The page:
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Waterfall Corridor permits for the Gorge won't return this summer

ODOT said the program reduced congestion, but it would be too expensive to continue. However, permits will be required to park in the lot next to Multnomah Falls.

BRIDAL VEIL, Ore. — A pilot program that required drivers to buy a timed permit to visit a stretch of the Columbia River Gorge last year won't be back this summer. The Oregon Department of Transportation (ODOT) said the program in its current form is too expensive to maintain.

Drivers needed to buy timed permits ahead of their visit to access a roughly seven-mile stretch of the Historic Columbia River Highway, nicknamed the Waterfall Corridor. The project was meant to address congestion and safety concerns along the highway.

During the permit period that ran between a week before Memorial Day to a week after Labor Day, drivers needed to buy a $2 timed-use permit to enter the corridor. Visitors who took a shuttle or rode a bike were not required to get a permit.

According to a detailed analysis of the pilot program, officials said it was a success. On the west end of the corridor, total daily traffic volumes at Bridal Veil Road were 50% less in 2022 than those in 2017, the report said. On the eastern end at Ainsworth State Park, the people hour of 140 vehicles per hour, between 3-4 p.m., was 65% less in 2022 compared to the peak hour of 404 vehicles an hour, between noon to 1 p.m. in 2017.

Credit: KGW
The permit pilot project for a stretch of the Columbia River Gorge was meant to address congestion and safety concerns along the highway

ODOT deemed the program a success and said it made the highway safer because of the lack of vehicles on the narrow highway, but it was too expensive.

The state estimates that between ODOT, the U.S. Forest Service, Oregon Parks and Recreation and the Columbia Area Transit, the program cost more than a half-of-a-million dollars to run, but when all of the costs were factored in, it most likely cost closer to $1 million.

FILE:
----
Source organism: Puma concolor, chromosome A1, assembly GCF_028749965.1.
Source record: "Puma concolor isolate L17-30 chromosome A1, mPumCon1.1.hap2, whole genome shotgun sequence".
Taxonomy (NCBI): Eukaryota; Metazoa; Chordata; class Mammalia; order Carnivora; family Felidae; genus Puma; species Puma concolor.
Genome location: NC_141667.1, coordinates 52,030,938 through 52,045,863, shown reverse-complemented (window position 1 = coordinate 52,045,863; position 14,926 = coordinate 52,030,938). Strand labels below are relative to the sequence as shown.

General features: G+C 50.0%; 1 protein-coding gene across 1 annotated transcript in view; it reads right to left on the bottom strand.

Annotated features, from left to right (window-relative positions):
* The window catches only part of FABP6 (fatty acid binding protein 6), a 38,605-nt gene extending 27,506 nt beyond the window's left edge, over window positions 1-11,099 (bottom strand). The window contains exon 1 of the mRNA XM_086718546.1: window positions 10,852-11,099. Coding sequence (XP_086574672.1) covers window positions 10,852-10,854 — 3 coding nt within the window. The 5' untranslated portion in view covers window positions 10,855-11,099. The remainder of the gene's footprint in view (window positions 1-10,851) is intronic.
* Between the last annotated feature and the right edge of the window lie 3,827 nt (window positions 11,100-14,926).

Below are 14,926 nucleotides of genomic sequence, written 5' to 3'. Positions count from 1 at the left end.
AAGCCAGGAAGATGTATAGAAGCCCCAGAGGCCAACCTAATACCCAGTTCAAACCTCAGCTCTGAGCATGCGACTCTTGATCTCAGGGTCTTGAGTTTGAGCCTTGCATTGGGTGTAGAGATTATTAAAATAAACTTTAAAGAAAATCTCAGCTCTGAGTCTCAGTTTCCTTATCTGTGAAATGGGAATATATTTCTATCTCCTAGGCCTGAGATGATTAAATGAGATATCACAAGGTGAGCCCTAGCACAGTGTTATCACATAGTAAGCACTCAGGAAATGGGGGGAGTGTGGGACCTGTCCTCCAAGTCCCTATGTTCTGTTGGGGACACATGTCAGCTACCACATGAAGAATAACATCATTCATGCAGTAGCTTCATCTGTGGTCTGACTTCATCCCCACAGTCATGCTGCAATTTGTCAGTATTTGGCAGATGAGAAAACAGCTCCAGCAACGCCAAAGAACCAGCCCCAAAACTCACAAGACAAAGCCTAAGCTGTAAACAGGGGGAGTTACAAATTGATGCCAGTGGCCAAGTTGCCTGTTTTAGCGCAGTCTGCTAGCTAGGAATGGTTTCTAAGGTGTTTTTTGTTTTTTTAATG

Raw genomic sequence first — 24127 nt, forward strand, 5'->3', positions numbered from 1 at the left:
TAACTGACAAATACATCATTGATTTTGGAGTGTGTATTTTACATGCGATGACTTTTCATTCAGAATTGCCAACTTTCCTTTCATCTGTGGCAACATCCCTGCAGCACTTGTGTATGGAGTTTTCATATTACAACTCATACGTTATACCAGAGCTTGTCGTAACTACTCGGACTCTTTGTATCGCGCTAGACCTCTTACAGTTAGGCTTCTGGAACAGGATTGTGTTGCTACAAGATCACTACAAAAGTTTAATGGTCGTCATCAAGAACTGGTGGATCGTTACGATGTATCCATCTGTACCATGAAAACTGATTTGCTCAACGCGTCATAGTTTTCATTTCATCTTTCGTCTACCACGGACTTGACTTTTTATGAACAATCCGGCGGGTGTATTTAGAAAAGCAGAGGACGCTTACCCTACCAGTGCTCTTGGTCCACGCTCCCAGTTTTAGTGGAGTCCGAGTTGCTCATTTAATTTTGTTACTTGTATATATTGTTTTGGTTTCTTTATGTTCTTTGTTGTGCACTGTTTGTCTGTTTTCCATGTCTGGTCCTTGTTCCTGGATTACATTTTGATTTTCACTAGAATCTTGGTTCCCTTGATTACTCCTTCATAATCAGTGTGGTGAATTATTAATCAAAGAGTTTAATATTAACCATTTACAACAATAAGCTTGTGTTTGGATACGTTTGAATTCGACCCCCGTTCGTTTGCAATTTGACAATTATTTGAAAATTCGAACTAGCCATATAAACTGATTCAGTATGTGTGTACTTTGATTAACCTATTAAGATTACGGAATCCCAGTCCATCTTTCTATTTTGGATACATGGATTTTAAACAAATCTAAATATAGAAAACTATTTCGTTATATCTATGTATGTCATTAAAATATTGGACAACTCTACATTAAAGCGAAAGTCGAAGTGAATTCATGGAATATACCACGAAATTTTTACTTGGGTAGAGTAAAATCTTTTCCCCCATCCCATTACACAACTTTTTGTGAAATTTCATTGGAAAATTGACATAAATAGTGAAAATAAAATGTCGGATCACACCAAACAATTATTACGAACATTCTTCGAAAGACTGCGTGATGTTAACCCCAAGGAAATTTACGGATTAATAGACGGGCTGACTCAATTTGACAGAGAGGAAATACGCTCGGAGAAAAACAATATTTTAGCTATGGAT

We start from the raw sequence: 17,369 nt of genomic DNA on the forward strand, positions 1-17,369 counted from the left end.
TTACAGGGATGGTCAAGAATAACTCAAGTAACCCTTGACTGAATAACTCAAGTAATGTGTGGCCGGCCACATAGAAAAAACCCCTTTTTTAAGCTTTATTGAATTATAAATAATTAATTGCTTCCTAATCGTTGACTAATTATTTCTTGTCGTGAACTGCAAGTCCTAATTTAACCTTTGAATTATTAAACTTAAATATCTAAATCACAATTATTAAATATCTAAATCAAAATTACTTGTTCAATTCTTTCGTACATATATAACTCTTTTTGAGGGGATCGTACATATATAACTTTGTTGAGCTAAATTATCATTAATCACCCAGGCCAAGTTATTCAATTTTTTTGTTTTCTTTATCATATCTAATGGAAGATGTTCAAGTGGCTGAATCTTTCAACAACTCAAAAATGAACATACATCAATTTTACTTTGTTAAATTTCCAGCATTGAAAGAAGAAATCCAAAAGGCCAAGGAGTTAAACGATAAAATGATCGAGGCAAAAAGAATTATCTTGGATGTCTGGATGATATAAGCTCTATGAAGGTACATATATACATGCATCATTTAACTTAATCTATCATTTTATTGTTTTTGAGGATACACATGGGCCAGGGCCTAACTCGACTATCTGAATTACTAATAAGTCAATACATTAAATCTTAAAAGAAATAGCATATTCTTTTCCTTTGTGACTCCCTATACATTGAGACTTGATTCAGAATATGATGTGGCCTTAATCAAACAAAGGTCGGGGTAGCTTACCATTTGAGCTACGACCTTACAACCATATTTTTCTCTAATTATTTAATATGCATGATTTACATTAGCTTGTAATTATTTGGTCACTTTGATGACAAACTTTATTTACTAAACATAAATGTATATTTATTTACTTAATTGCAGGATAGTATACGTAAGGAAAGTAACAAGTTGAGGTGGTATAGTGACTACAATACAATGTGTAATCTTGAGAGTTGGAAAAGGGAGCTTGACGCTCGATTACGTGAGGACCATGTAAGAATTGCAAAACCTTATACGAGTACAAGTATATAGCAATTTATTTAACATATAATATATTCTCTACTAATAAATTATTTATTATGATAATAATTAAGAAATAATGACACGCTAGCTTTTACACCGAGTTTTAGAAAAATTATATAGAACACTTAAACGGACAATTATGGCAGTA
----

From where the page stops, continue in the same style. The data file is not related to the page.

Permit will be required for parking lot near Multnomah Falls

The state's pilot program did reveal one problem spot: Multnomah Falls.

"Turns out, Multnomah Falls was the center of where the congestion was happening and it expanded outward," said Terra Lingley, ODOT's Columbia River Gorge National Scenic Area coordinator.

For that reason, timed-use permits will be required over the summer to park in the Multnomah Falls lot off exit 31 of Interstate 84. The dates and times for those permits are not available yet, but they will be required from Memorial Day to Labor Day.

A flagger will be stationed at the crosswalk leading from the north side of the highway across to the falls and Multnomah Falls Lodge to help with traffic congestion and pedestrian safety. If the parking lot is full, flaggers will move drivers along.

"What happens is people are waiting to turn left into that parking lot and there's only about 50 spaces for vehicles, and it's like Christmas Eve at the mall. People are kind of stalking people seeing who's leaving and stopped on the highway," Lingley said. "So what happens is people who are trying to move through, they are just driving the historic highway. They are just stopped behind these other folks, and they get impatient and they make not great decisions."

Lingley said the state is looking at long-term fixes for the congestion problems that would require less staff. She added that when the state analyzed the data, visitors often waited until the last minute to buy permits, rather than get them two weeks in advance.

"It was like a day or two days in advance of their trip. People don't really plan ahead and we're really trying to encourage folks to plan ahead more," Lingley said.

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